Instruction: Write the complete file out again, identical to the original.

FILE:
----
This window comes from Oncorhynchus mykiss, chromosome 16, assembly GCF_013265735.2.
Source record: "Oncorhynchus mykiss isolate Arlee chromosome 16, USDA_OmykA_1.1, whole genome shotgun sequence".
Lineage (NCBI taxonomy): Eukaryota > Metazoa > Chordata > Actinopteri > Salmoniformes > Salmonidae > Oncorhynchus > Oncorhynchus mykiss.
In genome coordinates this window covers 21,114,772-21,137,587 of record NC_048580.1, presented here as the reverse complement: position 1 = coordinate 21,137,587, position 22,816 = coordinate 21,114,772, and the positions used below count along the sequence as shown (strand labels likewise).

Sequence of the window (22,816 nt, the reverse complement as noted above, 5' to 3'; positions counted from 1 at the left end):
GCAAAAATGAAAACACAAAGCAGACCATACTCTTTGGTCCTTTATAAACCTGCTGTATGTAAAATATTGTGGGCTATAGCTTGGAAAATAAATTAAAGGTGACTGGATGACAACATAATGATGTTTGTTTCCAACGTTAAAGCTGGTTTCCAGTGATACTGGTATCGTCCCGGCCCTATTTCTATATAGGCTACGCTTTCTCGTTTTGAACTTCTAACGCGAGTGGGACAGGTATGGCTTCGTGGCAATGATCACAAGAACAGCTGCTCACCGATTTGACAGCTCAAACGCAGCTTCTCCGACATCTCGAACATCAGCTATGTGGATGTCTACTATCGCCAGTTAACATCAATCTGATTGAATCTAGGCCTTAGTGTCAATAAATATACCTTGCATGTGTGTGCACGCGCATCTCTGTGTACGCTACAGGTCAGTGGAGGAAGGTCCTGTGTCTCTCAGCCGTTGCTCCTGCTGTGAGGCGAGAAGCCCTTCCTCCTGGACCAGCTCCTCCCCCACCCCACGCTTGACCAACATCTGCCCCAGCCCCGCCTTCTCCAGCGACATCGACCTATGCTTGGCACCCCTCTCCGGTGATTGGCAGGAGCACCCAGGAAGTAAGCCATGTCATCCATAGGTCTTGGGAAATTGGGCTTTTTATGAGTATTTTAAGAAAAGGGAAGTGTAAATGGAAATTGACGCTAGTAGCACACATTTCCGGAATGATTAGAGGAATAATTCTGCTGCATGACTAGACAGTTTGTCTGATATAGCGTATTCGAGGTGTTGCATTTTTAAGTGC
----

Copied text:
This window comes from Oncorhynchus mykiss, chromosome 16, assembly GCF_013265735.2.
Source record: "Oncorhynchus mykiss isolate Arlee chromosome 16, USDA_OmykA_1.1, whole genome shotgun sequence".
Lineage (NCBI taxonomy): Eukaryota > Metazoa > Chordata > Actinopteri > Salmoniformes > Salmonidae > Oncorhynchus > Oncorhynchus mykiss.
In genome coordinates this window covers 21,114,772-21,137,587 of record NC_048580.1, presented here as the reverse complement: position 1 = coordinate 21,137,587, position 22,816 = coordinate 21,114,772, and the positions used below count along the sequence as shown (strand labels likewise).

Sequence of the window (22,816 nt, the reverse complement as noted above, 5' to 3'; positions counted from 1 at the left end):
GCAAAAATGAAAACACAAAGCAGACCATACTCTTTGGTCCTTTATAAACCTGCTGTATGTAAAATATTGTGGGCTATAGCTTGGAAAATAAATTAAAGGTGACTGGATGACAACATAATGATGTTTGTTTCCAACGTTAAAGCTGGTTTCCAGTGATACTGGTATCGTCCCGGCCCTATTTCTATATAGGCTACGCTTTCTCGTTTTGAACTTCTAACGCGAGTGGGACAGGTATGGCTTCGTGGCAATGATCACAAGAACAGCTGCTCACCGATTTGACAGCTCAAACGCAGCTTCTCCGACATCTCGAACATCAGCTATGTGGATGTCTACTATCGCCAGTTAACATCAATCTGATTGAATCTAGGCCTTAGTGTCAATAAATATACCTTGCATGTGTGTGCACGCGCATCTCTGTGTACGCTACAGGTCAGTGGAGGAAGGTCCTGTGTCTCTCAGCCGTTGCTCCTGCTGTGAGGCGAGAAGCCCTTCCTCCTGGACCAGCTCCTCCCCCACCCCACGCTTGACCAACATCTGCCCCAGCCCCGCCTTCTCCAGCGACATCGACCTATGCTTGGCACCCCTCTCCGGTGATTGGCAGGAGCACCCAGGAAGTAAGCCATGTCATCCATAGGTCTTGGGAAATTGGGCTTTTTATGAGTATTTTAAGAAAAGGGAAGTGTAAATGGAAATTGACGCTAGTAGCACACATTTCCGGAATGATTAGAGGAATAATTCTGCTGCATGACTAGACAGTTTGTCTGATATAGCGTATTCGAGGTGTTGCATTTTTAAGTGC